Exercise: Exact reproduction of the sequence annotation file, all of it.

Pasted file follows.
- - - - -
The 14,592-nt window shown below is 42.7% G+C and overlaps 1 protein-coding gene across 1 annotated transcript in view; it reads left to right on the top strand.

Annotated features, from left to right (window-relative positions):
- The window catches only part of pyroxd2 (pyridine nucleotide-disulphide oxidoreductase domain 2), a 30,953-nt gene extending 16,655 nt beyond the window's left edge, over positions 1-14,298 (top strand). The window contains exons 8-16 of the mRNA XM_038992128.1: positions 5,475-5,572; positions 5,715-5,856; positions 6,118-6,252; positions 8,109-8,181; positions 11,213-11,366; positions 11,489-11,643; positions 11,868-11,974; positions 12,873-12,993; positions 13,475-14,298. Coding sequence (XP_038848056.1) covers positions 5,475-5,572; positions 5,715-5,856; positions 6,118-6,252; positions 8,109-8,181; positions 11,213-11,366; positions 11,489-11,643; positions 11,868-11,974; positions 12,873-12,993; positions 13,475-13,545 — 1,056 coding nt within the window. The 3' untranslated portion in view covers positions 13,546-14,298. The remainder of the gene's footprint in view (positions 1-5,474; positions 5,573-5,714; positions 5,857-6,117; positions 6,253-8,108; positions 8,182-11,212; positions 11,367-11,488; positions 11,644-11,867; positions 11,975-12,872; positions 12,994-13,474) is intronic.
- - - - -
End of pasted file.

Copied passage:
The 14,592-nt window shown below is 42.7% G+C and overlaps 1 protein-coding gene across 1 annotated transcript in view; it reads left to right on the top strand.

Annotated features, from left to right (window-relative positions):
- The window catches only part of pyroxd2 (pyridine nucleotide-disulphide oxidoreductase domain 2), a 30,953-nt gene extending 16,655 nt beyond the window's left edge, over positions 1-14,298 (top strand). The window contains exons 8-16 of the mRNA XM_038992128.1: positions 5,475-5,572; positions 5,715-5,856; positions 6,118-6,252; positions 8,109-8,181; positions 11,213-11,366; positions 11,489-11,643; positions 11,868-11,974; positions 12,873-12,993; positions 13,475-14,298. Coding sequence (XP_038848056.1) covers positions 5,475-5,572; positions 5,715-5,856; positions 6,118-6,252; positions 8,109-8,181; positions 11,213-11,366; positions 11,489-11,643; positions 11,868-11,974; positions 12,873-12,993; positions 13,475-13,545 — 1,056 coding nt within the window. The 3' untranslated portion in view covers positions 13,546-14,298. The remainder of the gene's footprint in view (positions 1-5,474; positions 5,573-5,714; positions 5,857-6,117; positions 6,253-8,108; positions 8,182-11,212; positions 11,367-11,488; positions 11,644-11,867; positions 11,975-12,872; positions 12,994-13,474) is intronic.